October 4, 2011

Three Reasons Why I Hate Youth Soccer

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It was a beautiful day in October, and I was home for fall break. The sun was shining, the Steelers were up 10 against the Ravens and I had just consumed a delicious burger from Five Guys. Normally, you could say I was in my element. However, this was not the case. I was sitting in a wobbly fold up lawn chair in the middle of a field that was 95 percent mud and five percent grass. There were fathers all around me wearing different versions of Merrill shoes on their feet and Oakley sunglasses on their heads. Every mother I saw was either peeling oranges or unloading packs of Capri-Sun out of her mini-van.

Are you starting to visualize the setting? I was at my 10-year-old brother’s soccer game — miserable did not even begin to describe my state of existence. Although my brother was absolutely dominating his competition (he’s a Rielly, what else would you expect?), I just could not take it anymore, and I was forced to leave. I had been through this so many times that if I stayed any longer, I actually would have had a heart attack. I mean, I would rather watch an entire four minutes of a WNBA game than go to that event again. So, now that you get the picture, I am going to give you my three primary reasons why youth soccer is the bane of my existence.

1. The dad who always has to coach his son

It is no coincidence that this reason is No. 1 on my list. To put things in perspective, this annoys me more than ankle bracelets, Birkenstocks and Barry Bonds combined. The dad is always some guy named Brick or Rod, and he was probably the star of his soccer team in junior high and senior high school. He got by in high school with a casual 3.1 GPA, went to prom with the homecoming queen and had the greatest summer of his life after his senior year. But everything went downhill for him after that, as he was too slow to get recruited anywhere good and ended up playing for the club team at his local state college. He saw the birth of his first son as an opportunity to live through his experiences again and signed up his kid — named Gunner, Jimmy or Spike. The ironic part to all of this is that Jimmy, Gunner or Spike does not have an athletic bone in his body, and just wants to sit at home and read a book. Because of this, everyone watching the game suffers as the dad directs 99.9 percent of his coaching toward his beloved kid.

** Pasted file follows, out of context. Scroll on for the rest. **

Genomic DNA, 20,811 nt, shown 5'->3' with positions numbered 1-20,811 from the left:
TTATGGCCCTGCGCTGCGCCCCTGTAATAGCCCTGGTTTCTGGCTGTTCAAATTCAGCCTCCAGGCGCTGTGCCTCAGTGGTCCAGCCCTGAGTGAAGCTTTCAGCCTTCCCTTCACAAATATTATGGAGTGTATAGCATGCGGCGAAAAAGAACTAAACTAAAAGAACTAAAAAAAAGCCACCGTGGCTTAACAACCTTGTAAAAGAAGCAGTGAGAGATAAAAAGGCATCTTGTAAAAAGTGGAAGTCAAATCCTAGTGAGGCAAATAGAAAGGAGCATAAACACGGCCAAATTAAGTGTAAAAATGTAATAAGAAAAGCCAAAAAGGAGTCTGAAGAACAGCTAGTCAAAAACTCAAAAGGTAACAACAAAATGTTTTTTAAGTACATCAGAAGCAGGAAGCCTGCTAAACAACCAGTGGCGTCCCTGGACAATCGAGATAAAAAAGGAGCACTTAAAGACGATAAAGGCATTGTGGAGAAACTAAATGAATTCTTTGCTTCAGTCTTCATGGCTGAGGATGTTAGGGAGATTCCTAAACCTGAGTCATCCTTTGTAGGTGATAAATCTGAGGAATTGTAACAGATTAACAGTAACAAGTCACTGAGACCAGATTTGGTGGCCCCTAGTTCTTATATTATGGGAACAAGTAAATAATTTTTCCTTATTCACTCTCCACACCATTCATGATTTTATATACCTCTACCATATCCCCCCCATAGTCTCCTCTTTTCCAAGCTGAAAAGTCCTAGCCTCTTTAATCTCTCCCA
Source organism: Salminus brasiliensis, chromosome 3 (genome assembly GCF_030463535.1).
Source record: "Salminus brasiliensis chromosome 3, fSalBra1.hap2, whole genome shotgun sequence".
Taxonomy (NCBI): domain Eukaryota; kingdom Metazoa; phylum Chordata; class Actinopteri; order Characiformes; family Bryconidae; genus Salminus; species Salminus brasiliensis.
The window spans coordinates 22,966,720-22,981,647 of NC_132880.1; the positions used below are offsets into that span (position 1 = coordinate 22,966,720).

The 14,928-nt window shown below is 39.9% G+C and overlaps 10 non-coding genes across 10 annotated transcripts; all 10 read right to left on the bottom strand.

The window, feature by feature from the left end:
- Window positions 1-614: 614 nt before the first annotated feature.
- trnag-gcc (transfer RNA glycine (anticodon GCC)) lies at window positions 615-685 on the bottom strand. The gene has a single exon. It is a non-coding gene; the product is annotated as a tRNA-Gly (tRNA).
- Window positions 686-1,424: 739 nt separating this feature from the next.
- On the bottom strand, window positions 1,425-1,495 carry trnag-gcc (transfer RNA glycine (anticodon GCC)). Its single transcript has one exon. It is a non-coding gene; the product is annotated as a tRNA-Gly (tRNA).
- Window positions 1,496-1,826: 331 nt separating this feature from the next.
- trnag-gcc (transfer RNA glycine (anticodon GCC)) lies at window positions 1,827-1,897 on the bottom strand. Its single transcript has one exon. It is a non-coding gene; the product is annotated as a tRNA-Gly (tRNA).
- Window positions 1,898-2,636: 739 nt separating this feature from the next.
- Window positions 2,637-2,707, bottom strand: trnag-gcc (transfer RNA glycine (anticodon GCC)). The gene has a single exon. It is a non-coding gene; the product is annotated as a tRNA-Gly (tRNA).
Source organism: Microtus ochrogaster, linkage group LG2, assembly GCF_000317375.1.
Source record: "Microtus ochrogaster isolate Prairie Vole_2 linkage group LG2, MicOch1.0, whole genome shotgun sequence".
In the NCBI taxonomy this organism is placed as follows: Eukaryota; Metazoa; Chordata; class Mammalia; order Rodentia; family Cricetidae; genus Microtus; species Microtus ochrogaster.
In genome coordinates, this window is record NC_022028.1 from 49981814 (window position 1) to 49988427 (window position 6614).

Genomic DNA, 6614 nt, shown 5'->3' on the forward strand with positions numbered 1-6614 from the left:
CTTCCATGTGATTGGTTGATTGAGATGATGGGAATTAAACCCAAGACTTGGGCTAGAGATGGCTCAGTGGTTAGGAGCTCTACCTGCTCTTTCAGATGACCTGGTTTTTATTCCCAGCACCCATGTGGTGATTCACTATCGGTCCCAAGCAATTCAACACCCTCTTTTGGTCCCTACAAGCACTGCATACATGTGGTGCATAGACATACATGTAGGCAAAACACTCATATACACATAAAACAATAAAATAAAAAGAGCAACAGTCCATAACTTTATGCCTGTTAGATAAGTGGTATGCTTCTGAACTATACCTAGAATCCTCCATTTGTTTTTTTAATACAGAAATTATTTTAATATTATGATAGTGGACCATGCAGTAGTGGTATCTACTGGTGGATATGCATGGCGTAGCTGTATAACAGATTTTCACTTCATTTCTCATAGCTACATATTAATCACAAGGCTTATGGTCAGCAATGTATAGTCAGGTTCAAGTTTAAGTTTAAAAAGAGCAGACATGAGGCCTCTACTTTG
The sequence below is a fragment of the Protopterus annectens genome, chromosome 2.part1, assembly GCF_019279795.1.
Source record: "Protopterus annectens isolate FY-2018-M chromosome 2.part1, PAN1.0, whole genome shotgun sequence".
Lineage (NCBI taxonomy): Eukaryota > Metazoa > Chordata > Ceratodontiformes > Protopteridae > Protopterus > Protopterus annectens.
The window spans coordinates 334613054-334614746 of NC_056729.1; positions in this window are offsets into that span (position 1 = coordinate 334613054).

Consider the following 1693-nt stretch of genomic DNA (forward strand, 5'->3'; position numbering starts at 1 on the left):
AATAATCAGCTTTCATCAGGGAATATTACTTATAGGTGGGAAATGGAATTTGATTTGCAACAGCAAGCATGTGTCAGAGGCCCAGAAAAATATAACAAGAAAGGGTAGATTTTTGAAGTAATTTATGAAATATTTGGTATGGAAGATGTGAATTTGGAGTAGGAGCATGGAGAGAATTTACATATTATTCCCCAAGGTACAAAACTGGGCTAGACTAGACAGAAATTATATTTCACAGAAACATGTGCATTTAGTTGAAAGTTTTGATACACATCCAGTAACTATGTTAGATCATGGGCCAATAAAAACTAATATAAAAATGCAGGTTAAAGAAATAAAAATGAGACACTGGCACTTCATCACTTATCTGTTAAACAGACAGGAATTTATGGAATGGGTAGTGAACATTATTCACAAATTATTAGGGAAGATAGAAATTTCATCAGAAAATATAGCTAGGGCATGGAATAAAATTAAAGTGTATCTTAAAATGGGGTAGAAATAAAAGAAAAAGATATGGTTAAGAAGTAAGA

I hate the dad who always has to coach his son.

2. The halftime snacks

I just don’t get it. Whose idea was it to feed young children Capri-Sun during the halfway point of an athletic contest? I can tell you right now that it was certainly not someone qualified. Have you ever had a Capri-Sun? First, you have to stick the straw in the pouch. This is no easy task. I tried doing it the other week, and 30 minutes and a ruined Brooks Brothers button down later, I ended up just throwing the pouch against the wall. When you finally get the drink open, you get some weird flavor that always tastes like blood. It is a miserable drink.

Once you have the Capri-Sun in one hand, you peel the orange slice in the other. Don’t get me wrong, I love putting an orange slice in my mouth and pretending like it’s a mouth guard as much as the next guy, but it is as fulfilling as the third movie in the Godfather series. Can’t they come up with something better than orange slices?

3. The kid who is two years older than everyone else and dominates the league

When you are in the age range of 10 to 12-years-old, playing against someone who is a year older than you is a big deal. If it is two years, then it is basically game over. Every year, there is always some parent who wants to see his kid succeed, so he puts him in a league below where he should be playing. The kid dominates, and the family goes home happy. What the parents don’t realize is that once he gets to high school, everyone will catch up to him and he will ride the bench for four years and never see the field.

I could go on and on about this sport, but I am tired and pretty sure I am out of words, but let me leave you with this.

When you have kids, don’t get too involved. Make sure they actually like what they are doing because if you don’t listen to them, I guarantee you will lose them.

Original Author: Nicholas Rielly